The reason for ordering the disclosure of the information is summarized as follows:
"The principles of international law and comity of nations, which normally require that Canadian officials operating abroad comply with local law, do not extend to participation in processes that violate Canada’s international human rights obligations. ... The process in place at the time Canadian officials interviewed Mr. Khadr and passed the fruits of the interviews on to U.S. officials has been found by the United States Supreme Court to violate U.S. domestic law and international human rights obligations to which Canada is party. In light of these decisions by the United States Supreme Court that the process at Guantanamo Bay did not comply with either U.S. domestic or international law, the comity concerns that would normally justify deference to foreign law do not apply in this case. Consequently, the Charter applies, and Canada is under a s. 7 duty of disclosure. The content of this duty is defined by the nature of Canada’s participation in the process that violated Canada’s international human rights obligations. In the present circumstances, this duty requires Canada to disclose to Mr. Khadr records of the interviews conducted by Canadian officials with him, and information given to U.S. authorities as a direct consequence of conducting the interviews, subject to claims for privilege and public interest immunity."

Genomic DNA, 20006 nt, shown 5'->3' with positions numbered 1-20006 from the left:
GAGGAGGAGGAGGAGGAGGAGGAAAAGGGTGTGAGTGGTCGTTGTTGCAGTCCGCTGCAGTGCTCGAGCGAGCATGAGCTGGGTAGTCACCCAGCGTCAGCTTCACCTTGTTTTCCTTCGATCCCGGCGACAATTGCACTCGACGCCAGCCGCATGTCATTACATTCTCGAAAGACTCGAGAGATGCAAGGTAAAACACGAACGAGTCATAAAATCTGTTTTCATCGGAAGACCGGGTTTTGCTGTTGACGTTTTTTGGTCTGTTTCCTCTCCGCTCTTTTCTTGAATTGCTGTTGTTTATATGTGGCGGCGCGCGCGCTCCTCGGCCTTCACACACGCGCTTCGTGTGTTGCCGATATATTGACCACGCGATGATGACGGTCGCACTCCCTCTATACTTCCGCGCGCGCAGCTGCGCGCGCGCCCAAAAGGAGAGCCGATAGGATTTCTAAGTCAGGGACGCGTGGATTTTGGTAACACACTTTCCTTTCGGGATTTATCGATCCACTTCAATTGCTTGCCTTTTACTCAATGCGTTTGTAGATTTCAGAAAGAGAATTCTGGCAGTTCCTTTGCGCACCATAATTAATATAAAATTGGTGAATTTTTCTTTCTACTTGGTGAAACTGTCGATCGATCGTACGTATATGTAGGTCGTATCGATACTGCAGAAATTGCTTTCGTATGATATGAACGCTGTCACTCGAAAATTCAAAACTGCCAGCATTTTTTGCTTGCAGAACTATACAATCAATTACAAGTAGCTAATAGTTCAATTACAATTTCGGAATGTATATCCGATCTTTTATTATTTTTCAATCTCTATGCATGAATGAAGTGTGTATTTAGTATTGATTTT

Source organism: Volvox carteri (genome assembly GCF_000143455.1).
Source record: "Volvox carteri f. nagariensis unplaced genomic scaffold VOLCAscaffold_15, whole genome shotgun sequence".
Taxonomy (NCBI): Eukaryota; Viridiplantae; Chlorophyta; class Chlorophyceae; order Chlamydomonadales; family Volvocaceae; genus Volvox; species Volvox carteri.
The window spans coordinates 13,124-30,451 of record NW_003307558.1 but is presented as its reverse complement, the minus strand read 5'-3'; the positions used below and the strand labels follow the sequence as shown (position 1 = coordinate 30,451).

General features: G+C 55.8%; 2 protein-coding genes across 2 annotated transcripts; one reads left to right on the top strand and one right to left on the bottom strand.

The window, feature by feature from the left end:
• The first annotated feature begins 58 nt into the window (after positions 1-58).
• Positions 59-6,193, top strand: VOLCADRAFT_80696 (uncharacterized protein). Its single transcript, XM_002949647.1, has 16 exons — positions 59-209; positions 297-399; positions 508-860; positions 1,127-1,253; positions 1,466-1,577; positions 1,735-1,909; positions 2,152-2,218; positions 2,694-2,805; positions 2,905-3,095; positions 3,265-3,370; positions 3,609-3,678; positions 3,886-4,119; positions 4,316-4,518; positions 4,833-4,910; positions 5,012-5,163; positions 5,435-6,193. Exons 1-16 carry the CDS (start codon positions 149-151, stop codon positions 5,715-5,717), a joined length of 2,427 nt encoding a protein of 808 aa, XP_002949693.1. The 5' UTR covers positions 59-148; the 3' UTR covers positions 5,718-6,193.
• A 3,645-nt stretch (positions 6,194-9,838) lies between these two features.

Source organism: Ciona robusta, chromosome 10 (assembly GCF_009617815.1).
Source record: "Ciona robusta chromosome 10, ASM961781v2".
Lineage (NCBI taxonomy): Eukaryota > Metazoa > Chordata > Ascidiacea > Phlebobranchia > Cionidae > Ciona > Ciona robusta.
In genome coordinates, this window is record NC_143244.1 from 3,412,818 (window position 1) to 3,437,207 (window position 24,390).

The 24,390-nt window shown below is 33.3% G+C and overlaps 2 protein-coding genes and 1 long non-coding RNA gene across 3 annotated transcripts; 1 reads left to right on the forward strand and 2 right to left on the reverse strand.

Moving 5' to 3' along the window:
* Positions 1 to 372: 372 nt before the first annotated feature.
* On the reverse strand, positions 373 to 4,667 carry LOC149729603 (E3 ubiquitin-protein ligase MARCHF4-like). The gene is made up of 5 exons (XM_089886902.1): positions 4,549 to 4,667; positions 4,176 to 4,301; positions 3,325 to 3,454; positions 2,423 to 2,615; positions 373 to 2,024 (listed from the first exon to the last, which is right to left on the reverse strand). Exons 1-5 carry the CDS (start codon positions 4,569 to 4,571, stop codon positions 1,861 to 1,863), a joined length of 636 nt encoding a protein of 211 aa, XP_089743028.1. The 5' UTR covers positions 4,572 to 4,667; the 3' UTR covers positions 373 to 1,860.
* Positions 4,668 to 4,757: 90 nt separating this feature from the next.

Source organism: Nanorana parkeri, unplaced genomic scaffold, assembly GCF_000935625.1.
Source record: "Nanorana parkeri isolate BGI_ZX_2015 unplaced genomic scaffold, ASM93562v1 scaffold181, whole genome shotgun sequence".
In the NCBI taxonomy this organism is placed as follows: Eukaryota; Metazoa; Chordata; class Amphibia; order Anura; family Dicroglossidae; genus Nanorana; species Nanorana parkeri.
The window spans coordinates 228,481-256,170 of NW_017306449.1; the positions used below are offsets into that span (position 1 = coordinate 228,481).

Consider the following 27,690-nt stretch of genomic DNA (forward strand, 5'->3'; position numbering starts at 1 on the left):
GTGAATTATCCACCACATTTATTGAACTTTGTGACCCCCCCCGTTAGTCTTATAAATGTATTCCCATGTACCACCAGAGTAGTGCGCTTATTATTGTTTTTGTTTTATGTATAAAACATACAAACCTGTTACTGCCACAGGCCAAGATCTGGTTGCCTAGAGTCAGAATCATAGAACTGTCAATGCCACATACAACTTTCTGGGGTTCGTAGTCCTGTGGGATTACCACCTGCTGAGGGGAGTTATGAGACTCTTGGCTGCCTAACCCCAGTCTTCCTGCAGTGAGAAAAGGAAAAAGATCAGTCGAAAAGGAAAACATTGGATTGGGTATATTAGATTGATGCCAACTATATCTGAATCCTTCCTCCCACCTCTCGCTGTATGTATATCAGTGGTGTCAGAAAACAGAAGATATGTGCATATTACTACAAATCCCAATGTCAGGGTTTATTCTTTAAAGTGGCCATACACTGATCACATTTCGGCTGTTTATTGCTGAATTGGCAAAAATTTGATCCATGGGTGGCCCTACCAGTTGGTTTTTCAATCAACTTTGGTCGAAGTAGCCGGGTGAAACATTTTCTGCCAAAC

However, the Supreme Court of Canada did not order the delivery of a U.S. military report of the battle that took place on the day Khadr was arrested, which had been shared with the Canadian authorities.
"The U.S. government claims to have somehow misplaced it," the U.S Defence lawyer said in an interview. "The only way to get that report was to get it from Canada. We requested everything, but unfortunately, the Supreme Court has not gone far enough today."
However with respect to the ordered disclosure and in an attempt to acknowledge the unique nature of the materials at issue, the Court states: